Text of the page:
Whilst employers who choose to temporarily cease operations are required to continue paying at least 75% of their employees’ wages; the Social Security Office (“SSO”) has put additional measures in place to protect those employees further who are unable to work during this time. On 17 April 2020, Thailand’s Ministry of Labour published two new regulations, the Force Majeure Regulation and the Economic Crisis Regulation respectively.
The Force Majeure Regulation
The SSO has redefined force majeure under the Social Security Act (“SSA”) to include hazards from the COVID-19 pandemic, which impact employers and/or employees severely enough that the employer cannot operate its business normally and the employee is unable to work. This amendment to the SSA allows the SSO to compensate employees who:
- are insured and eligible to receive unemployment benefits;
- have to stop working temporarily between March 1 and August 31 2020 (the “Relevant Period”);
- are not receiving wages from their employer during the temporary cessation; and
- whose employment has not been terminated.
Such eligible employees are only entitled to compensation from the SSO under the following circumstances:
- the employee has to cease working because they’re required to quarantine, or to comply with a COVID-19 preventive measure; or
- the employee has been asked by their employer to cease work because they must quarantine, or because the employer must comply with a COVID-19 preventive measure; or
- force majeure (in this case COVID-19) causes the employer to decide to temporarily cease normal business operations, partially or wholly, or to comply with an order relating to the communicable diseases or emergency public administration laws.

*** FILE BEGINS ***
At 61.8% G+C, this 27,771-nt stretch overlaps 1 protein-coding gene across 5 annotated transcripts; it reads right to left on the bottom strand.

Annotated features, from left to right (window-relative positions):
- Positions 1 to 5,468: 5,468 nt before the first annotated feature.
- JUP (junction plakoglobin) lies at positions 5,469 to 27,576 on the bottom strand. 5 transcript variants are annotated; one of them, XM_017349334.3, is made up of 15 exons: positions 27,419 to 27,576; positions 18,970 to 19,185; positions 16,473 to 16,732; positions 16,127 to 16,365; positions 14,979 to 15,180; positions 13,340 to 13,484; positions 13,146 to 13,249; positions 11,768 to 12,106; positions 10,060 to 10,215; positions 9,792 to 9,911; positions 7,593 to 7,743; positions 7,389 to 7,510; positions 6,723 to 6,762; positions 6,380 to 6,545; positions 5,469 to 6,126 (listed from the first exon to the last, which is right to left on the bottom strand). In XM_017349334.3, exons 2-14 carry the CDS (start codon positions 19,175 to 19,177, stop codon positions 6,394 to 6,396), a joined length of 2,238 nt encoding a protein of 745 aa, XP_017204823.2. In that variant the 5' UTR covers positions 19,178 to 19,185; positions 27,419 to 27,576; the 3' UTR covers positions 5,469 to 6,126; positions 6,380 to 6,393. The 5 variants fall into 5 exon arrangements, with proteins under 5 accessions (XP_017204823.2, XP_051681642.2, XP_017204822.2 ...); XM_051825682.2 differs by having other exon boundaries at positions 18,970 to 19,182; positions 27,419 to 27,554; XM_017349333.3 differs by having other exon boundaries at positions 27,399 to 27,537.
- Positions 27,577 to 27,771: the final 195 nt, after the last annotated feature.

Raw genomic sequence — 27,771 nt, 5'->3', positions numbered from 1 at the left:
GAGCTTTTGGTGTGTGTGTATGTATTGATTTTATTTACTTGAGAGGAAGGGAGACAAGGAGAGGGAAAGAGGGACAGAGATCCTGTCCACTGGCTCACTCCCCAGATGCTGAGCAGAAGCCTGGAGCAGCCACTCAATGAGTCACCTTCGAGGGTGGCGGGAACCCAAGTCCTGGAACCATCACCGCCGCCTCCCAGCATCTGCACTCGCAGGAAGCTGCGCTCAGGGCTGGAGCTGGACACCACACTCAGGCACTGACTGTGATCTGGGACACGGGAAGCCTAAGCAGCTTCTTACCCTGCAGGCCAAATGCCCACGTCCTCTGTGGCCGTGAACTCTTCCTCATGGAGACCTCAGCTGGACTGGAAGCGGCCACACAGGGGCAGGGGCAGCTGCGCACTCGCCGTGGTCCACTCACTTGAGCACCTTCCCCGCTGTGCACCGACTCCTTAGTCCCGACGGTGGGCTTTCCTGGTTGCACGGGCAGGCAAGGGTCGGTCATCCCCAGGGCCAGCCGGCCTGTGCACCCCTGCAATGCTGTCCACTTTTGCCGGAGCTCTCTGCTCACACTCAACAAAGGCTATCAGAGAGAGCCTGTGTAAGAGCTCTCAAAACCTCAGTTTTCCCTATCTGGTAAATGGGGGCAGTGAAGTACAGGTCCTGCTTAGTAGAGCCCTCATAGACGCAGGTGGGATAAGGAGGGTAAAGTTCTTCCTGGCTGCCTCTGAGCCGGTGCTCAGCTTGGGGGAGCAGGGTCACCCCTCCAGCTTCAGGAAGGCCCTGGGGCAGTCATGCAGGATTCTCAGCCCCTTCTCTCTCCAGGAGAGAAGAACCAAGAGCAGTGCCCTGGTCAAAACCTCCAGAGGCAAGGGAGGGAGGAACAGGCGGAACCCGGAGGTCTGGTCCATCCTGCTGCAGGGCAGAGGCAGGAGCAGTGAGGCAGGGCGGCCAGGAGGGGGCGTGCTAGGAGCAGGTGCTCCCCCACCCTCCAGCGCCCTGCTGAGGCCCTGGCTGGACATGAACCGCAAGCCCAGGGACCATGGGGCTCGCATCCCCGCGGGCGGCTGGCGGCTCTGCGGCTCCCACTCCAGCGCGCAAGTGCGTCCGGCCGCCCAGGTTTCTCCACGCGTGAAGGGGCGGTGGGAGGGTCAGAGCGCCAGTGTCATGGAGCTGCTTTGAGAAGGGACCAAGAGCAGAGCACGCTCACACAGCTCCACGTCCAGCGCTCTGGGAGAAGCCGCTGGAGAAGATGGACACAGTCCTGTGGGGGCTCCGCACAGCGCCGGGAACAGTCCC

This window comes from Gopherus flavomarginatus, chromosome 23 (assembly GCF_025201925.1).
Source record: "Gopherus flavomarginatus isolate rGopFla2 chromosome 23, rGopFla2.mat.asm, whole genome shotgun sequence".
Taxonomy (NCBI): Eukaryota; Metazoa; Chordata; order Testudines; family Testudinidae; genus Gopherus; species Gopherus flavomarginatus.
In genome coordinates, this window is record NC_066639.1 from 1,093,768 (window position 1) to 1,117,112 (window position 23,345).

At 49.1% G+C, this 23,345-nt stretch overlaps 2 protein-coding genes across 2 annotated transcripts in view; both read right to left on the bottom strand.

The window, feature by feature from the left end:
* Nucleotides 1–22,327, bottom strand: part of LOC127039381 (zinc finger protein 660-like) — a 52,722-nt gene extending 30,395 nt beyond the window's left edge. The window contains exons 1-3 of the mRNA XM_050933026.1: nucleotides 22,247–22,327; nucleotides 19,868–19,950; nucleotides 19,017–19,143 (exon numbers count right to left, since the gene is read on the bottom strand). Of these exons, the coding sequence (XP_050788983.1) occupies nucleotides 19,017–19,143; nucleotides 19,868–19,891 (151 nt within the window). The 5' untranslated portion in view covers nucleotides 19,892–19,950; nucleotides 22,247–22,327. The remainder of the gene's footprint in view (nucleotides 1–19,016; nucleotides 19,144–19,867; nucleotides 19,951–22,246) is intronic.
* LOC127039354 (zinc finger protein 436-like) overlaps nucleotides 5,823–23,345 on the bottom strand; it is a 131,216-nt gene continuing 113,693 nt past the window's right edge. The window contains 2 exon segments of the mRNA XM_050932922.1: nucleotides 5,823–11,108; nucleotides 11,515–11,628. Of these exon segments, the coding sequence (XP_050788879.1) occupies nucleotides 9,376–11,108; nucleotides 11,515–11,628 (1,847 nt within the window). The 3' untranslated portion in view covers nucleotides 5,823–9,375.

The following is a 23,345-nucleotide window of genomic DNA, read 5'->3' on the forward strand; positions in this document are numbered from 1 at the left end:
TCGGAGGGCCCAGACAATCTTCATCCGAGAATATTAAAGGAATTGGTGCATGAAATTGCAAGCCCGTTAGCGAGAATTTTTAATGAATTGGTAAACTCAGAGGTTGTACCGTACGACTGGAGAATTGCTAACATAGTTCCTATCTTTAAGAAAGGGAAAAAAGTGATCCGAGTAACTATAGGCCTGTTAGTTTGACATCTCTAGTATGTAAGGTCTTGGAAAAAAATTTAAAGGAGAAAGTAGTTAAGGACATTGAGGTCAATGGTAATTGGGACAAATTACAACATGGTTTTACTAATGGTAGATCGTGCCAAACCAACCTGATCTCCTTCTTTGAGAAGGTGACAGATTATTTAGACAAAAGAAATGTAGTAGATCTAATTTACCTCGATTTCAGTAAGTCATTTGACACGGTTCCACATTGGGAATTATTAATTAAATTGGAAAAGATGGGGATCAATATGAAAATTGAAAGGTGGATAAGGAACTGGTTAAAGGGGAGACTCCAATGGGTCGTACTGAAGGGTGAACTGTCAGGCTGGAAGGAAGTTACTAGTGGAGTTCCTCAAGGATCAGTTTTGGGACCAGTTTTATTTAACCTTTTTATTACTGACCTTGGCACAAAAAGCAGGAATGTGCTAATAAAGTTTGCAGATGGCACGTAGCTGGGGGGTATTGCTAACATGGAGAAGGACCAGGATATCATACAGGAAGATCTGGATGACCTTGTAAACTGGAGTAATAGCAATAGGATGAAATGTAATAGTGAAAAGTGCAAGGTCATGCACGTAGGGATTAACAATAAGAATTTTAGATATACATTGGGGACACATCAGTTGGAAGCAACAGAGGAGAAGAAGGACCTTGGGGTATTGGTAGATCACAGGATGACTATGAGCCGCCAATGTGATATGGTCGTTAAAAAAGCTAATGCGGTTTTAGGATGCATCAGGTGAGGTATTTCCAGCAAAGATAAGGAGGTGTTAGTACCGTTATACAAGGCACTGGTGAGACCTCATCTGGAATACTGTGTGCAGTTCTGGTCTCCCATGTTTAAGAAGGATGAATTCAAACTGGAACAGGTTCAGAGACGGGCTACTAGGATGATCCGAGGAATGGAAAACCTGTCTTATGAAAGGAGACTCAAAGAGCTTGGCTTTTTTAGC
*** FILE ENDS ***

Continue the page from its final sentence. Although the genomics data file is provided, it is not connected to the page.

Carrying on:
Under the Force Majeure Regulation, employees are entitled to a rate of compensation of 62% of their daily wages during the Relevant Period, up to a maximum of 90 days.
The Economic Crisis Regulation
Employees who are insured under the SSA are entitled to receive benefits during periods of unemployment between 1 March 2020 and 28 February 2022 caused by the economic crisis, as follows:
- 70% of their daily wages, up to 200 days per termination where employment is terminated by their employer; or
- 45% of their daily wages, up to a maximum of 90 days per unemployment period where they resign or where their fixed-term employment contract expires and is not renewed.
In order to qualify under this regulation, the employee must be registered with the SSO and have contributed to the Social Security Fund for at least six months in the 15 months prior to the start date of the relevant unemployment period. From March until the end May 2020, employers and employees have also been taking advantage of the reduced rates of contribution to the Social Security Fund. For the purposes of calculating SSO compensation under both regulations, the maximum daily wage is capped at THB 15,000 per month.
In addition to the benefits available under the SSA as a result of COVID-19, many employers have also been negotiating terms separately with their employees to find ways of dealing with the impact of the pandemic.